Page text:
Late Bloomers: The Power of Patience in a World Obsessed with Early Achievement
There were about thirty employees. I’d never managed anyone. Now I had to. And I did okay – much, much better than expected. Do you know what I learned? I learned the most important part of leadership is showing up. Could have fooled me. That wasn’t in the books I’d read. I sure didn’t learn it from my father. Turns out eagerness is infectious. I moved the CEO’s office to an open-glass conference room where everyone could see it and me. I made it a point to be the first there every day and the last to leave. I took employees to lunch every day and to dinner every night – at cheap diners but I gave them my time and interest. I wandered around endlessly talking to them, focusing on every single one and what they thought.
The effect amazed me. And them. That I cared made them care. Suddenly I felt what it was like to lead.
At the opposite end of the success spectrum is the early bloomer, the fast starter. Five-foot-one-inch Riley Weston was spectacular; at age nineteen, she landed a $300,000 contract with Touchstone, a division of Walt Disney, to write scripts for the television show Felicity – the coming-of-age story of a UCLA freshman. Weston’s fast start in major league television landed her on Entertainment Weekly’s list of Hollywood’s most creative people.
Margin note: Younger
There was only one problem. Riley Weston was not nineteen. She was thirty-two, and her real identity, until this profitable ruse, was Kimberly Kramer from Poughkeepsie, New York. “People wouldn’t accept me if they knew I was thirty-two,” she said in her defence. She was probably right.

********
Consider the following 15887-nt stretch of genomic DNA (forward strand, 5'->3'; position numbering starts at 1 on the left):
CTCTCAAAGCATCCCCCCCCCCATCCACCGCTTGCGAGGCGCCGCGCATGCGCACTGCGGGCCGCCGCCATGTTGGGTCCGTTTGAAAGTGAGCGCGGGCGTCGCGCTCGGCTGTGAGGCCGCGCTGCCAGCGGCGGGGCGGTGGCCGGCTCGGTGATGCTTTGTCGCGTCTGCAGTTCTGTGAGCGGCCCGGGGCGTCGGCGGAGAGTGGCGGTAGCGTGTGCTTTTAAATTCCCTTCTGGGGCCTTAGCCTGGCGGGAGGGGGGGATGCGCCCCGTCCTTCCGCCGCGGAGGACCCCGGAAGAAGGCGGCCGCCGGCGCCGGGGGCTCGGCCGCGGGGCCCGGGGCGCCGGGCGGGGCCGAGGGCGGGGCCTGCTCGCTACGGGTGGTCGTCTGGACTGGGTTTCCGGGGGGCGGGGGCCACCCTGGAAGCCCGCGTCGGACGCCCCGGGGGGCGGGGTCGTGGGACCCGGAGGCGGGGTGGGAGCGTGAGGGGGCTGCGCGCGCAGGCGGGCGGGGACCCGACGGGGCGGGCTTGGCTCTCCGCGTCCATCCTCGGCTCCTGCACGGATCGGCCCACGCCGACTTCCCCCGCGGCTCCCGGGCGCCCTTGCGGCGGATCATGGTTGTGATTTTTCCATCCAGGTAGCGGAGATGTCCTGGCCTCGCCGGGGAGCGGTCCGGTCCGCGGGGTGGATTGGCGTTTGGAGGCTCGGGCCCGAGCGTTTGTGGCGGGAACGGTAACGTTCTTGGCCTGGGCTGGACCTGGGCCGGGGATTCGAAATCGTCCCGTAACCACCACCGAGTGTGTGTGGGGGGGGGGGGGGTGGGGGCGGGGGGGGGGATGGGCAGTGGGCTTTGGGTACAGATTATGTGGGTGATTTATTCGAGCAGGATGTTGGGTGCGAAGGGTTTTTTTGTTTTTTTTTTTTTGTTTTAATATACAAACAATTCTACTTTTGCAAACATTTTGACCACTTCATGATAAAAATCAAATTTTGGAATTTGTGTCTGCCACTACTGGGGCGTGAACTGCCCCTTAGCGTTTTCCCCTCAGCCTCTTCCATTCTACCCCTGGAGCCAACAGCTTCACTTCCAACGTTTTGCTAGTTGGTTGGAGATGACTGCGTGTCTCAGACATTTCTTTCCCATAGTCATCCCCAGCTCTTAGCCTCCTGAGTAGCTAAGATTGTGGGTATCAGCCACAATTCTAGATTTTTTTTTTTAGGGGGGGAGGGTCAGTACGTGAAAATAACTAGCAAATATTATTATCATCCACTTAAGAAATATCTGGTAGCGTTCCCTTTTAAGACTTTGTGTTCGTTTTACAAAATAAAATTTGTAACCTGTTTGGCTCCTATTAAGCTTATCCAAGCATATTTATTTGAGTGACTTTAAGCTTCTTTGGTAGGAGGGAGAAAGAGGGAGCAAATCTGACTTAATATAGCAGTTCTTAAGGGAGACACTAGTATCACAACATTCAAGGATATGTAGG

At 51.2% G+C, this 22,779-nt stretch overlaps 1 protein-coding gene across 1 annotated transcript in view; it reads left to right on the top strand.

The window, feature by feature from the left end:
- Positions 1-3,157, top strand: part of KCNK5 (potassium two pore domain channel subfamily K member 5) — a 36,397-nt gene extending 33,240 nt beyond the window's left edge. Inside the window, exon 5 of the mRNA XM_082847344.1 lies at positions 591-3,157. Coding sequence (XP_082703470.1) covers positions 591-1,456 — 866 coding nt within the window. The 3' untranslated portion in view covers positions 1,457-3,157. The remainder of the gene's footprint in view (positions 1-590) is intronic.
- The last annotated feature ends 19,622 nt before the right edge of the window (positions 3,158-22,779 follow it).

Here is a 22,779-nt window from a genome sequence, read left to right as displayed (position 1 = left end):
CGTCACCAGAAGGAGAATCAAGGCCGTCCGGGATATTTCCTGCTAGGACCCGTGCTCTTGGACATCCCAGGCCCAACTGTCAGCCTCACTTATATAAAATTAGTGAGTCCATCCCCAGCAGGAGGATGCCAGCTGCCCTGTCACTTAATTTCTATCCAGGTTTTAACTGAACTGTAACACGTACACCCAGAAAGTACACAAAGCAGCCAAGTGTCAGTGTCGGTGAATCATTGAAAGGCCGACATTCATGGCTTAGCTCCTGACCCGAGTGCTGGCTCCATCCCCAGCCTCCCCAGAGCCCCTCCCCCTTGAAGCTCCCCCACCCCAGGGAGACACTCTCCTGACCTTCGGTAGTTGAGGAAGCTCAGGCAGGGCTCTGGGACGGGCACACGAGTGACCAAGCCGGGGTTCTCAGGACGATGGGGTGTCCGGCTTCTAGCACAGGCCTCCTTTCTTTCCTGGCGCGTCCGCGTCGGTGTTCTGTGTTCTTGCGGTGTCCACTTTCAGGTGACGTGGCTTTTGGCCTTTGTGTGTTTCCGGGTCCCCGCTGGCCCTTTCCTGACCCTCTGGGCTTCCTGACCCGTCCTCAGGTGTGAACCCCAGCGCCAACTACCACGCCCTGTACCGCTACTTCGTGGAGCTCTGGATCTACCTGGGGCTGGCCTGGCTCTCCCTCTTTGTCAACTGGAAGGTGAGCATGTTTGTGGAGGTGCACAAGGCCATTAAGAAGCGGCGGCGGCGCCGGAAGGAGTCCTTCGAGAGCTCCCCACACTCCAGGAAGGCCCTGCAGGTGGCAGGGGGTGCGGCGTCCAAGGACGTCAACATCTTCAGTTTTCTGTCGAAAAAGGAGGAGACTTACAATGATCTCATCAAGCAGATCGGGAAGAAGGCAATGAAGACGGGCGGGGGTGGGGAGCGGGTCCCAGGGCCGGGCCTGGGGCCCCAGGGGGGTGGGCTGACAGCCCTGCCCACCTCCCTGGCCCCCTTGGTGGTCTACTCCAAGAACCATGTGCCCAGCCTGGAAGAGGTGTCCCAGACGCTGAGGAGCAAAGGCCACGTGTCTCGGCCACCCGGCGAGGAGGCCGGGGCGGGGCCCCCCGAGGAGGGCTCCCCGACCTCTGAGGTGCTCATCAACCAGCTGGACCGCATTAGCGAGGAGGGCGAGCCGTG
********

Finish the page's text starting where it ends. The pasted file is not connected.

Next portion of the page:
If we or our kids don’t knock our SATs out of the park, gain admittance to a top-ten university, reinvent an industry, or land our first job a ta cool company that’s changing the world, we’ve somehow failed and are destined to be also-rans for the rest of our lives.
This message, I believe, creates a trickle-down societal madness for early achievement. This has led to very costly mistakes on the part of educators and parents in how we evaluate children, inflict pressure on them, and place senseless emotional psychological burdens on families.
Consider how, in high-pressure cities, some elite preschools play on the fears of affluent parents of three- and four-year-olds. The Atlanta International School in Atlanta offers a “full immersion second language program” – for three-year-olds. Just pony up $20,000 for a year’s tuition. But that’s a bargain compared to the fees at Columbia Grammar School in New York, which will set you back $37,000 a year. Your three- and four-year-olds will get a “rigorous academic curriculum” dished out in three libraries, six music rooms, and seven art studios. Writes Parenting magazine, “Columbia Grammar School’s program is all about preparing kids for their futures – attending prestigious colleges.”